Pentecost, from the Greek word meaning fiftieth, refers both to an important Jewish feast day and the recognized beginning of the New Testament church.

The Jewish feast of Pentecost, in Hebrew Shavuot , the Feast of Weeks, one of the three pilgrimage festivals, arose as the celebration of the closing of the spring grain harvest, which formally began 50 days earlier at Passover; there are numerous references to it in the Bible, e.g. Exodus 34:22 and Leviticus 23:15. From Rabbinic times, the festival commemorates the giving of the law to Moses at Mt. Sinai.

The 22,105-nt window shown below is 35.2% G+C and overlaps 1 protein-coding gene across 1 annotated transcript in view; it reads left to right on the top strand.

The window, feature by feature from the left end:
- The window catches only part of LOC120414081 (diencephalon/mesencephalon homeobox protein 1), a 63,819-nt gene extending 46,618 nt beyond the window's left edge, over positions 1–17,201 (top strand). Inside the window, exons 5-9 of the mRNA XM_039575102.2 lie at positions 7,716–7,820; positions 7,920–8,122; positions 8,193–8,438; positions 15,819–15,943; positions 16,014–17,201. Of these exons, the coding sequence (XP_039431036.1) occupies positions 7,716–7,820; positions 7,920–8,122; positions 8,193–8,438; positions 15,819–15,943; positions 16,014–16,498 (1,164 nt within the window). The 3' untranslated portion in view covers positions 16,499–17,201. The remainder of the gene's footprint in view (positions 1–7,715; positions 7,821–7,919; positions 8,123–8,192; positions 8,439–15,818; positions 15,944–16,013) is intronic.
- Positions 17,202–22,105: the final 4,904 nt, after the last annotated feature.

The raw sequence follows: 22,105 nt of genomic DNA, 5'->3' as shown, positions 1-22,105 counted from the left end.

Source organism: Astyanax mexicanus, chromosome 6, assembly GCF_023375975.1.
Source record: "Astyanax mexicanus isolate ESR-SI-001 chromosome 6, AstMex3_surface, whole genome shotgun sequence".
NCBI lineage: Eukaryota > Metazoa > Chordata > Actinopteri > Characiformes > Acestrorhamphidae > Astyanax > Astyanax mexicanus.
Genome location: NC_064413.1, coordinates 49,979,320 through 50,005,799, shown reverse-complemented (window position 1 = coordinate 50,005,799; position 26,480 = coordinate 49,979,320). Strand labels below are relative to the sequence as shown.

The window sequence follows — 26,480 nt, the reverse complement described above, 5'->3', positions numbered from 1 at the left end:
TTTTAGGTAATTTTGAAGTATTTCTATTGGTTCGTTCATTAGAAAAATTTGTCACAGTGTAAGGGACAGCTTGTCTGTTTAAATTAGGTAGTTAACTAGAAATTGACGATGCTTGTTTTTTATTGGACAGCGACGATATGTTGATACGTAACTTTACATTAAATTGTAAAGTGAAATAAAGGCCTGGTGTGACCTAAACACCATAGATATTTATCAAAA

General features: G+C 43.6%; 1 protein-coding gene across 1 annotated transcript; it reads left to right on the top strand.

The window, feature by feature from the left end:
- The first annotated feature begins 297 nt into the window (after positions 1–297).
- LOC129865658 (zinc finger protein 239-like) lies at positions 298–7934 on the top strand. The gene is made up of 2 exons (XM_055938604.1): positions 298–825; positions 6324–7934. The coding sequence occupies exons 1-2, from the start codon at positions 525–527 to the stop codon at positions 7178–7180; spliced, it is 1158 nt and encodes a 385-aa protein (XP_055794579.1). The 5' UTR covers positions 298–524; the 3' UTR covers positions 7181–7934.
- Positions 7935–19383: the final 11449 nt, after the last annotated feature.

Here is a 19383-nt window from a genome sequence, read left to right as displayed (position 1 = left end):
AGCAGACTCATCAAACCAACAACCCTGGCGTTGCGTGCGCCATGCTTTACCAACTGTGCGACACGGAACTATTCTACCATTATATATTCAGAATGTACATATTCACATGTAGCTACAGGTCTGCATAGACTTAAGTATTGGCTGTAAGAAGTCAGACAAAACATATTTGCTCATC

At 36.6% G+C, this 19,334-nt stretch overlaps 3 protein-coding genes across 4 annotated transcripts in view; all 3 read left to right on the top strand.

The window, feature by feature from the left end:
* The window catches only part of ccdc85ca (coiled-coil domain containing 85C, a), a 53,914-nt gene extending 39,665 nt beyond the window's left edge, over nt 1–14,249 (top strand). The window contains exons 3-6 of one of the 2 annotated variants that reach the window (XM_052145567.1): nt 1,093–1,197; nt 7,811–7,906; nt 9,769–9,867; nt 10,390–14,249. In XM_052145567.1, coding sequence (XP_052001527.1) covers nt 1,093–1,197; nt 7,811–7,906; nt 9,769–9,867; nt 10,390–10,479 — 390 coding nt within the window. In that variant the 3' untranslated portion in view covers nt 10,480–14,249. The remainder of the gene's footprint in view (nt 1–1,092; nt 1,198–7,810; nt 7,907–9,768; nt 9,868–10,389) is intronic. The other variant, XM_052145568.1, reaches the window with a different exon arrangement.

On the Pentecost after the resurrection of Jesus (50 days from the Passover in which He was crucified), the Holy Spirit, according to the Book of Acts chapter 2, descended on the disciples in the form of tongues of fire accompanied by the sound of a rush of wind, and gave them the power of speaking in such a way that people of different languages could understand them.

In liturgical Christianity, Pentecost is an annual commemoration of this event, and it is solemnly observed as the birthday of the church and the feast of the Holy Spirit.

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